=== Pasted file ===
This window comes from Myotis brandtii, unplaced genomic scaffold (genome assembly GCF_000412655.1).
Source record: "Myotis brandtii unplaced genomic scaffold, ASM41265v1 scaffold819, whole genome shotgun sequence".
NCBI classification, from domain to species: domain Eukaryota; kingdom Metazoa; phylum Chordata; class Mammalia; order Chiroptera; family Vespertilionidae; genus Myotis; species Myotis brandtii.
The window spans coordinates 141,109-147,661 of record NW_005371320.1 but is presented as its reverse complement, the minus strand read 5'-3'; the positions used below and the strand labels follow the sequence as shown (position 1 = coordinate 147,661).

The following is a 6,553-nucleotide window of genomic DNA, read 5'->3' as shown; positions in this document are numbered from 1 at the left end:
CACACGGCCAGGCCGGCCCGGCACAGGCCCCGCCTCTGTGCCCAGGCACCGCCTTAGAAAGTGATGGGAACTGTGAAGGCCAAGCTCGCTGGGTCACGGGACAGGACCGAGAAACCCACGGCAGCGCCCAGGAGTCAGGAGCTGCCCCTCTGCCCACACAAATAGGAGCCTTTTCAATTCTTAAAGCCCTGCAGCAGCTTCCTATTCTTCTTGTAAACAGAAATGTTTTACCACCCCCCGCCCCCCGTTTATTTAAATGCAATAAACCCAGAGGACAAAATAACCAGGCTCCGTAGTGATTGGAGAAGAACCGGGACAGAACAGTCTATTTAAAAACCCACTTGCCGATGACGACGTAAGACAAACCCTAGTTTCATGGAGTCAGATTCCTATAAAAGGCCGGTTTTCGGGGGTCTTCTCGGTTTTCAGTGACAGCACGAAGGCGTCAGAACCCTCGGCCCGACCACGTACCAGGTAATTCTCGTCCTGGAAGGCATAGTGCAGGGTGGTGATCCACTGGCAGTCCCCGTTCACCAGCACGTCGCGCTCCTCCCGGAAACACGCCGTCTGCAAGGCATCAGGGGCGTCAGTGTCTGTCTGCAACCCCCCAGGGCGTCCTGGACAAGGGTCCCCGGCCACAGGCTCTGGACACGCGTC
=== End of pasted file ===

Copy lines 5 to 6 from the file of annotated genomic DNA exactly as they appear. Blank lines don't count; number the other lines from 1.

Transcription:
The following is a 6,553-nucleotide window of genomic DNA, read 5'->3' as shown; positions in this document are numbered from 1 at the left end:
CACACGGCCAGGCCGGCCCGGCACAGGCCCCGCCTCTGTGCCCAGGCACCGCCTTAGAAAGTGATGGGAACTGTGAAGGCCAAGCTCGCTGGGTCACGGGACAGGACCGAGAAACCCACGGCAGCGCCCAGGAGTCAGGAGCTGCCCCTCTGCCCACACAAATAGGAGCCTTTTCAATTCTTAAAGCCCTGCAGCAGCTTCCTATTCTTCTTGTAAACAGAAATGTTTTACCACCCCCCGCCCCCCGTTTATTTAAATGCAATAAACCCAGAGGACAAAATAACCAGGCTCCGTAGTGATTGGAGAAGAACCGGGACAGAACAGTCTATTTAAAAACCCACTTGCCGATGACGACGTAAGACAAACCCTAGTTTCATGGAGTCAGATTCCTATAAAAGGCCGGTTTTCGGGGGTCTTCTCGGTTTTCAGTGACAGCACGAAGGCGTCAGAACCCTCGGCCCGACCACGTACCAGGTAATTCTCGTCCTGGAAGGCATAGTGCAGGGTGGTGATCCACTGGCAGTCCCCGTTCACCAGCACGTCGCGCTCCTCCCGGAAACACGCCGTCTGCAAGGCATCAGGGGCGTCAGTGTCTGTCTGCAACCCCCCAGGGCGTCCTGGACAAGGGTCCCCGGCCACAGGCTCTGGACACGCGTC